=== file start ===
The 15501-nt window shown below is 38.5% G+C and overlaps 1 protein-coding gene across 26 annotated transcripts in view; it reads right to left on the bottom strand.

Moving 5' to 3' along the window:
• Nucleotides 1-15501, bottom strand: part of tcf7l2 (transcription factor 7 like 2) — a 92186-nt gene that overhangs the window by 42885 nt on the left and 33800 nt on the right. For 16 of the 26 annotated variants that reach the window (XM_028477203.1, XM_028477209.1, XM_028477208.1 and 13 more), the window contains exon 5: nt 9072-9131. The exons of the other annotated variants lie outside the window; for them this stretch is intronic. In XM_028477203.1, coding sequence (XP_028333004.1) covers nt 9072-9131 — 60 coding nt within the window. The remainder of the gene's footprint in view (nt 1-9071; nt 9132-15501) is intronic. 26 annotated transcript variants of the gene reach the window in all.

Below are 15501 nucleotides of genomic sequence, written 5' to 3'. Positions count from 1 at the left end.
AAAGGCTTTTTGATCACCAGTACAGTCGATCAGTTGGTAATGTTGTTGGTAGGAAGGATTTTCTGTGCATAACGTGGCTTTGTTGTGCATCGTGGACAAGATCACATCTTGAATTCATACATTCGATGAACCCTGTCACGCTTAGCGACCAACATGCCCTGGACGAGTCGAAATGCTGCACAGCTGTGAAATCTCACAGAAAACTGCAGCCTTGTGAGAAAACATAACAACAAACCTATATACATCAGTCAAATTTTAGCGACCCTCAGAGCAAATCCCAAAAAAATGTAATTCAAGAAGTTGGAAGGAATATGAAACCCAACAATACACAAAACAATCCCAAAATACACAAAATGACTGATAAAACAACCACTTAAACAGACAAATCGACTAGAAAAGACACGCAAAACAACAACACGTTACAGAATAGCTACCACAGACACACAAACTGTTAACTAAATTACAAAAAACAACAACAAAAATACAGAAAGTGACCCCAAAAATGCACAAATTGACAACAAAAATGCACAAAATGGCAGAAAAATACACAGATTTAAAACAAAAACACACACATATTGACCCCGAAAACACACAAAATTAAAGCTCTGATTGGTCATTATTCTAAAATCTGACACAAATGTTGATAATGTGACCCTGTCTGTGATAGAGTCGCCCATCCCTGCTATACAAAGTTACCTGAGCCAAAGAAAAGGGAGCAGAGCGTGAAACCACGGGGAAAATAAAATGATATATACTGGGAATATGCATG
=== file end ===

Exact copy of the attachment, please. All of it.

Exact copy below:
The 15501-nt window shown below is 38.5% G+C and overlaps 1 protein-coding gene across 26 annotated transcripts in view; it reads right to left on the bottom strand.

Moving 5' to 3' along the window:
• Nucleotides 1-15501, bottom strand: part of tcf7l2 (transcription factor 7 like 2) — a 92186-nt gene that overhangs the window by 42885 nt on the left and 33800 nt on the right. For 16 of the 26 annotated variants that reach the window (XM_028477203.1, XM_028477209.1, XM_028477208.1 and 13 more), the window contains exon 5: nt 9072-9131. The exons of the other annotated variants lie outside the window; for them this stretch is intronic. In XM_028477203.1, coding sequence (XP_028333004.1) covers nt 9072-9131 — 60 coding nt within the window. The remainder of the gene's footprint in view (nt 1-9071; nt 9132-15501) is intronic. 26 annotated transcript variants of the gene reach the window in all.

Below are 15501 nucleotides of genomic sequence, written 5' to 3'. Positions count from 1 at the left end.
AAAGGCTTTTTGATCACCAGTACAGTCGATCAGTTGGTAATGTTGTTGGTAGGAAGGATTTTCTGTGCATAACGTGGCTTTGTTGTGCATCGTGGACAAGATCACATCTTGAATTCATACATTCGATGAACCCTGTCACGCTTAGCGACCAACATGCCCTGGACGAGTCGAAATGCTGCACAGCTGTGAAATCTCACAGAAAACTGCAGCCTTGTGAGAAAACATAACAACAAACCTATATACATCAGTCAAATTTTAGCGACCCTCAGAGCAAATCCCAAAAAAATGTAATTCAAGAAGTTGGAAGGAATATGAAACCCAACAATACACAAAACAATCCCAAAATACACAAAATGACTGATAAAACAACCACTTAAACAGACAAATCGACTAGAAAAGACACGCAAAACAACAACACGTTACAGAATAGCTACCACAGACACACAAACTGTTAACTAAATTACAAAAAACAACAACAAAAATACAGAAAGTGACCCCAAAAATGCACAAATTGACAACAAAAATGCACAAAATGGCAGAAAAATACACAGATTTAAAACAAAAACACACACATATTGACCCCGAAAACACACAAAATTAAAGCTCTGATTGGTCATTATTCTAAAATCTGACACAAATGTTGATAATGTGACCCTGTCTGTGATAGAGTCGCCCATCCCTGCTATACAAAGTTACCTGAGCCAAAGAAAAGGGAGCAGAGCGTGAAACCACGGGGAAAATAAAATGATATATACTGGGAATATGCATG